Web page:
"In the same way, any of you who does not give up everything he has cannot be my disciple." Luke 14:33
Years ago, I spent some months watching one of the ladies in my congregation die. She was relatively young, in her early forties. She was dying because she had a bad heart. Doctors gave her a host of medications to keep her going, but all of those drugs were only temporary. She knew she would never be there for the weddings of some of her children. She would never hold a grandchild on her lap. She agonized about how much of a goodbye she should give to her husband. She had things to say, but she didn’t want to add to his worry. He was going to be alone. She was dying, and there was no cure.
Then, in a different state, a young man had an accident. After the man’s wife donated his organs, the woman from my church got a call: “Be at the hospital in an hour, we have a new heart for you.” The surgery worked. She came home from the hospital with color in her cheeks; she came home with a future. She could never forget that a young man had died so she might live. As a result, she would have done anything she could to say “thank you” to that man’s family.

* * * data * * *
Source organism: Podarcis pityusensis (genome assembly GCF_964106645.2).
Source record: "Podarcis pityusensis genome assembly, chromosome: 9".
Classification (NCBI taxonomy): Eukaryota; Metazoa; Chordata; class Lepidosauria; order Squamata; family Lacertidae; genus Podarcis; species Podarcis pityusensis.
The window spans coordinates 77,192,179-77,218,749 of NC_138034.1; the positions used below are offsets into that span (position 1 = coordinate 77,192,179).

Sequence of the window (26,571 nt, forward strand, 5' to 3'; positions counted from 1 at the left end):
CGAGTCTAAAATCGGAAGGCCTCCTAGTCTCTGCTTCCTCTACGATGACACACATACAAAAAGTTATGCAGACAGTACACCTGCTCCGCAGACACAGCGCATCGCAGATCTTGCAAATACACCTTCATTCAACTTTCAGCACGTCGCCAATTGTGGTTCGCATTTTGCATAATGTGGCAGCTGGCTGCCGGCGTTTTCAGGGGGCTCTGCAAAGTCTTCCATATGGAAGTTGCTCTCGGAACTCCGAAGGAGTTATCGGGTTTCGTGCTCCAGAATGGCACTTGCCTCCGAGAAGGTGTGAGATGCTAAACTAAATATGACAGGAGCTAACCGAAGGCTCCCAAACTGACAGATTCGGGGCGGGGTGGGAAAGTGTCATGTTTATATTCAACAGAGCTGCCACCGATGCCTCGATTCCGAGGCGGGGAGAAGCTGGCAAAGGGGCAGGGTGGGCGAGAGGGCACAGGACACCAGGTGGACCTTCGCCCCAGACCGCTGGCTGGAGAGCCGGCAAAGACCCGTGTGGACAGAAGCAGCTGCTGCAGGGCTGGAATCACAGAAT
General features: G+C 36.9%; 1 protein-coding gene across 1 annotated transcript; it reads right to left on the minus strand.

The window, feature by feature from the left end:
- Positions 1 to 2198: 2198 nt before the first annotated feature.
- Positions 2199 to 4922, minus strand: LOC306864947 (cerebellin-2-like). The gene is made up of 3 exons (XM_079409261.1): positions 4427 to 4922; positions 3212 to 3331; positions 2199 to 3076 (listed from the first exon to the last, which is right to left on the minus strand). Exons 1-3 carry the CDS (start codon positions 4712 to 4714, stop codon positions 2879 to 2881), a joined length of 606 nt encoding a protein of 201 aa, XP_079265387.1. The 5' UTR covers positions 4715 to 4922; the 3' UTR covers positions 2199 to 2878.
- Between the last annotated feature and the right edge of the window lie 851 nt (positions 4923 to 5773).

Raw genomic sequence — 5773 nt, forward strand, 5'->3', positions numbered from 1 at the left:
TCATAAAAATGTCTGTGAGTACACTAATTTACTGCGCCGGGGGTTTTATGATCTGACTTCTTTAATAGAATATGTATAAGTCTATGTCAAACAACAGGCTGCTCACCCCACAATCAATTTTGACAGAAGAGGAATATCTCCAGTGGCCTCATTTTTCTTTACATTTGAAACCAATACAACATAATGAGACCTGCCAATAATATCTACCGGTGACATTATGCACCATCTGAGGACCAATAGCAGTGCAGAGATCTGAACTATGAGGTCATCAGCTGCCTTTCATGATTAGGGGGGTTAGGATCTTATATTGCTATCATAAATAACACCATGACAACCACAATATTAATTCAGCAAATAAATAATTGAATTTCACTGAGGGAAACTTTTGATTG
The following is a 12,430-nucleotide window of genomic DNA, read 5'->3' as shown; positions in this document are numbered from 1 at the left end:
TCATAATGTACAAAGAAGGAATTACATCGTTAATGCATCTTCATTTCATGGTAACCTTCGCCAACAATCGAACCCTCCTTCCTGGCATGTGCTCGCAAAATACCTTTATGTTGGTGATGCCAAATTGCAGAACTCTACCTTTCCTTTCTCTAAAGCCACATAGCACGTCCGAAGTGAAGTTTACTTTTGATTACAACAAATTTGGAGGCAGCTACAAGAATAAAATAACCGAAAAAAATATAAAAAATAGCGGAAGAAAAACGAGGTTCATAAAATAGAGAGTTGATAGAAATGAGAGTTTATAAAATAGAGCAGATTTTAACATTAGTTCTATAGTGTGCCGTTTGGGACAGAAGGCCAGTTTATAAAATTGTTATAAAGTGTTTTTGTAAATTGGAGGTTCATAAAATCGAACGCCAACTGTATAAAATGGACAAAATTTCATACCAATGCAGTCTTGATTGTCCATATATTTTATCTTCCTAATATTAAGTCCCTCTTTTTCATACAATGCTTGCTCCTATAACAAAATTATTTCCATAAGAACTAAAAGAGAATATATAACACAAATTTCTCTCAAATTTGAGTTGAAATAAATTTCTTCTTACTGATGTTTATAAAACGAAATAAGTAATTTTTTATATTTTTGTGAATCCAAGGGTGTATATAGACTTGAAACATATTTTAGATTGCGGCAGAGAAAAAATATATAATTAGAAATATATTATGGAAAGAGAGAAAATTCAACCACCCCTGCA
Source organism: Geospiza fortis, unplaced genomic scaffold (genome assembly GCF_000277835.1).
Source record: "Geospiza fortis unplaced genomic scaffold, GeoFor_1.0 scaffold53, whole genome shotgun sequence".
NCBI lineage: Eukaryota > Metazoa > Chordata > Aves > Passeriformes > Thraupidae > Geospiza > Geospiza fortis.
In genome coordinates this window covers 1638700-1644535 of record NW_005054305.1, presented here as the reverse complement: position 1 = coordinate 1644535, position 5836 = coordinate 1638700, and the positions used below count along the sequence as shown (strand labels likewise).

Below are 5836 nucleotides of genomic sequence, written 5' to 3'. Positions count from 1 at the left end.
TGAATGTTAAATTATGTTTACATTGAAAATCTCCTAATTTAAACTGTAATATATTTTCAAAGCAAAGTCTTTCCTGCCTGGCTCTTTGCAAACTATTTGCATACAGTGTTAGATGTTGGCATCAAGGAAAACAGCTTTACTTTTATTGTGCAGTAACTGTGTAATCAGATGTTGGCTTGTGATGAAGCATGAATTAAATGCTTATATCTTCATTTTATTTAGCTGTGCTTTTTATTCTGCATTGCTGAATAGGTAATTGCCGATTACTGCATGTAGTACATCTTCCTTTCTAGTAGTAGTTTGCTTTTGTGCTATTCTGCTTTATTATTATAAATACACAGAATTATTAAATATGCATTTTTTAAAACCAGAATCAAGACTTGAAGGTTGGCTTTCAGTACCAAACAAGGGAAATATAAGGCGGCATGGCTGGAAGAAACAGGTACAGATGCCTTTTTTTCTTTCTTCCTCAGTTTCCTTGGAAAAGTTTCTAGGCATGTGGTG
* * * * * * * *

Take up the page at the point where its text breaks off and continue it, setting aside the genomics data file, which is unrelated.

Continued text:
Thousands of years before heart transplants were invented, the Old Testament prophet Ezekiel wrote: God says, “I will give you a new heart and put a new spirit in you; I will remove from you your heart of stone and give you a heart of flesh. And I will put my Spirit in you and move you to follow my decrees and be careful to keep my laws. … you will be my people, and I will be your God” (Ezekiel 36:26-28).
Ezekiel was describing God’s plan to give dying humanity a spiritual heart transplant. To give us this new lease on life, God sent His Son as our divine donor. He carried our sins and died the death our transgressions deserved. His resurrection three days later is proof that His sacrifice has been completed and was successful. Now, like the psalmist, believers can confidently pray, “Create in me a clean heart O God, and renew a right spirit within me” (Psalm 51:10). Knowing God has given us a new spirit and a new heart, we are gladly grateful to the Savior who intentionally, willingly, has given His life so that all who believe might live forever with Him.
Excerpt from The Lutheran Hour sermon preached on September 19, 2004.
THE PRAYER:Heavenly Father, thank you for giving me a new lease on life. Open my heart and mind to your will, so that I may act upon the opportunities you place before me today. In Jesus' Name. Amen.
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